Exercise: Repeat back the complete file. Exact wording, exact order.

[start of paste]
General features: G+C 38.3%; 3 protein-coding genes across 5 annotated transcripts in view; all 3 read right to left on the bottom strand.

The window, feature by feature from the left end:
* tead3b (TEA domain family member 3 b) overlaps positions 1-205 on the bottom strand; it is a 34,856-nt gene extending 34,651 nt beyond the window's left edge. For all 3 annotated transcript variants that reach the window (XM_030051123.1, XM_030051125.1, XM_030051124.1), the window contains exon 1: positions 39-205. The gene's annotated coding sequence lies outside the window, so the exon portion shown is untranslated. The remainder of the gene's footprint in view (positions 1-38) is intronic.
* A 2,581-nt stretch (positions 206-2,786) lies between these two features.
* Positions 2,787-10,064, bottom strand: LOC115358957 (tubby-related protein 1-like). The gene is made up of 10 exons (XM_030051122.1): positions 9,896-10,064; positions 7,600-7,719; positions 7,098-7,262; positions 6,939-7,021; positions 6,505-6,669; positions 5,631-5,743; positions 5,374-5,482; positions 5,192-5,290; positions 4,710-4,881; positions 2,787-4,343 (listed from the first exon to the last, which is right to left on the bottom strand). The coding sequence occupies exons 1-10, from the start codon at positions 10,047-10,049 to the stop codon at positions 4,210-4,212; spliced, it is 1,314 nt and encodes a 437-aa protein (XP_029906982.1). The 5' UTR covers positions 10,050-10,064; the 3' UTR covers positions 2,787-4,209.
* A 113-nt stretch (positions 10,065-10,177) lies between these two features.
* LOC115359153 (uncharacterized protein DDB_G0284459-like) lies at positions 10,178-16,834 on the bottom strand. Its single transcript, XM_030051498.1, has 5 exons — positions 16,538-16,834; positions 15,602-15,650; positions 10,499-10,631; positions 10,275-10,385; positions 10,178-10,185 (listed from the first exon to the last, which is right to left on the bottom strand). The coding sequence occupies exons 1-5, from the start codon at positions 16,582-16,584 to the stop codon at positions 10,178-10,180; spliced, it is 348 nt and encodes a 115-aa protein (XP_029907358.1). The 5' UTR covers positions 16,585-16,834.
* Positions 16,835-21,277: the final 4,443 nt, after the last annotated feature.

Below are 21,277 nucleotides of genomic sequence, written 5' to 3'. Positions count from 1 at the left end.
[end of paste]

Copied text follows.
General features: G+C 38.3%; 3 protein-coding genes across 5 annotated transcripts in view; all 3 read right to left on the bottom strand.

The window, feature by feature from the left end:
* tead3b (TEA domain family member 3 b) overlaps positions 1-205 on the bottom strand; it is a 34,856-nt gene extending 34,651 nt beyond the window's left edge. For all 3 annotated transcript variants that reach the window (XM_030051123.1, XM_030051125.1, XM_030051124.1), the window contains exon 1: positions 39-205. The gene's annotated coding sequence lies outside the window, so the exon portion shown is untranslated. The remainder of the gene's footprint in view (positions 1-38) is intronic.
* A 2,581-nt stretch (positions 206-2,786) lies between these two features.
* Positions 2,787-10,064, bottom strand: LOC115358957 (tubby-related protein 1-like). The gene is made up of 10 exons (XM_030051122.1): positions 9,896-10,064; positions 7,600-7,719; positions 7,098-7,262; positions 6,939-7,021; positions 6,505-6,669; positions 5,631-5,743; positions 5,374-5,482; positions 5,192-5,290; positions 4,710-4,881; positions 2,787-4,343 (listed from the first exon to the last, which is right to left on the bottom strand). The coding sequence occupies exons 1-10, from the start codon at positions 10,047-10,049 to the stop codon at positions 4,210-4,212; spliced, it is 1,314 nt and encodes a 437-aa protein (XP_029906982.1). The 5' UTR covers positions 10,050-10,064; the 3' UTR covers positions 2,787-4,209.
* A 113-nt stretch (positions 10,065-10,177) lies between these two features.
* LOC115359153 (uncharacterized protein DDB_G0284459-like) lies at positions 10,178-16,834 on the bottom strand. Its single transcript, XM_030051498.1, has 5 exons — positions 16,538-16,834; positions 15,602-15,650; positions 10,499-10,631; positions 10,275-10,385; positions 10,178-10,185 (listed from the first exon to the last, which is right to left on the bottom strand). The coding sequence occupies exons 1-5, from the start codon at positions 16,582-16,584 to the stop codon at positions 10,178-10,180; spliced, it is 348 nt and encodes a 115-aa protein (XP_029907358.1). The 5' UTR covers positions 16,585-16,834.
* Positions 16,835-21,277: the final 4,443 nt, after the last annotated feature.

Below are 21,277 nucleotides of genomic sequence, written 5' to 3'. Positions count from 1 at the left end.